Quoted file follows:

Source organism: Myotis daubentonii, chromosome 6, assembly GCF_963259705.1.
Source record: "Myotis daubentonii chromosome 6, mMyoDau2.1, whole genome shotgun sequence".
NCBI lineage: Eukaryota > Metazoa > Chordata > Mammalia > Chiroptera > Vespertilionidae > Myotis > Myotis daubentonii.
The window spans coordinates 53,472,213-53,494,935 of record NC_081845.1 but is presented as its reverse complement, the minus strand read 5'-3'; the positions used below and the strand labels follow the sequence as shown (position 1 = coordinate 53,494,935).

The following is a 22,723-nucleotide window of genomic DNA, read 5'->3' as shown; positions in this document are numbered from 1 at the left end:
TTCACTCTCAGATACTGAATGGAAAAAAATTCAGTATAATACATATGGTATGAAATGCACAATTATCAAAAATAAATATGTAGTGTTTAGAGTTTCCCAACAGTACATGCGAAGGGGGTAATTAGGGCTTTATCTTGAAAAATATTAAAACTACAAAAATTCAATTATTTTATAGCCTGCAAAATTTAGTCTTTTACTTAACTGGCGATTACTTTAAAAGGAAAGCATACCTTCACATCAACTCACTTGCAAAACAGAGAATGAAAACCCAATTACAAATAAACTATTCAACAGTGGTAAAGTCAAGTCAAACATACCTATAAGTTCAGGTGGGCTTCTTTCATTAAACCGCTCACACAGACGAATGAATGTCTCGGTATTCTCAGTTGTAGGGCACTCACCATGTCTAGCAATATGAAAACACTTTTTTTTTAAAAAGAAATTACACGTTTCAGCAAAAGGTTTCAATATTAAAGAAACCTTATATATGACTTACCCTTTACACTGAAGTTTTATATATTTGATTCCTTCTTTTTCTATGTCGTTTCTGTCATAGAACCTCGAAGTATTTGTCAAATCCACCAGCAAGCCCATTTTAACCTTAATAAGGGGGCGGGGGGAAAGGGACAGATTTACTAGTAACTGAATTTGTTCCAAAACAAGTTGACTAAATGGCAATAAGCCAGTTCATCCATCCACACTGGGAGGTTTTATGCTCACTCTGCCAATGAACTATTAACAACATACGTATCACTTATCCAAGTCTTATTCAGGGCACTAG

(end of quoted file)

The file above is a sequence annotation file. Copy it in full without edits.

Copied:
Source organism: Myotis daubentonii, chromosome 6, assembly GCF_963259705.1.
Source record: "Myotis daubentonii chromosome 6, mMyoDau2.1, whole genome shotgun sequence".
NCBI lineage: Eukaryota > Metazoa > Chordata > Mammalia > Chiroptera > Vespertilionidae > Myotis > Myotis daubentonii.
The window spans coordinates 53,472,213-53,494,935 of record NC_081845.1 but is presented as its reverse complement, the minus strand read 5'-3'; the positions used below and the strand labels follow the sequence as shown (position 1 = coordinate 53,494,935).

The following is a 22,723-nucleotide window of genomic DNA, read 5'->3' as shown; positions in this document are numbered from 1 at the left end:
TTCACTCTCAGATACTGAATGGAAAAAAATTCAGTATAATACATATGGTATGAAATGCACAATTATCAAAAATAAATATGTAGTGTTTAGAGTTTCCCAACAGTACATGCGAAGGGGGTAATTAGGGCTTTATCTTGAAAAATATTAAAACTACAAAAATTCAATTATTTTATAGCCTGCAAAATTTAGTCTTTTACTTAACTGGCGATTACTTTAAAAGGAAAGCATACCTTCACATCAACTCACTTGCAAAACAGAGAATGAAAACCCAATTACAAATAAACTATTCAACAGTGGTAAAGTCAAGTCAAACATACCTATAAGTTCAGGTGGGCTTCTTTCATTAAACCGCTCACACAGACGAATGAATGTCTCGGTATTCTCAGTTGTAGGGCACTCACCATGTCTAGCAATATGAAAACACTTTTTTTTTAAAAAGAAATTACACGTTTCAGCAAAAGGTTTCAATATTAAAGAAACCTTATATATGACTTACCCTTTACACTGAAGTTTTATATATTTGATTCCTTCTTTTTCTATGTCGTTTCTGTCATAGAACCTCGAAGTATTTGTCAAATCCACCAGCAAGCCCATTTTAACCTTAATAAGGGGGCGGGGGGAAAGGGACAGATTTACTAGTAACTGAATTTGTTCCAAAACAAGTTGACTAAATGGCAATAAGCCAGTTCATCCATCCACACTGGGAGGTTTTATGCTCACTCTGCCAATGAACTATTAACAACATACGTATCACTTATCCAAGTCTTATTCAGGGCACTAG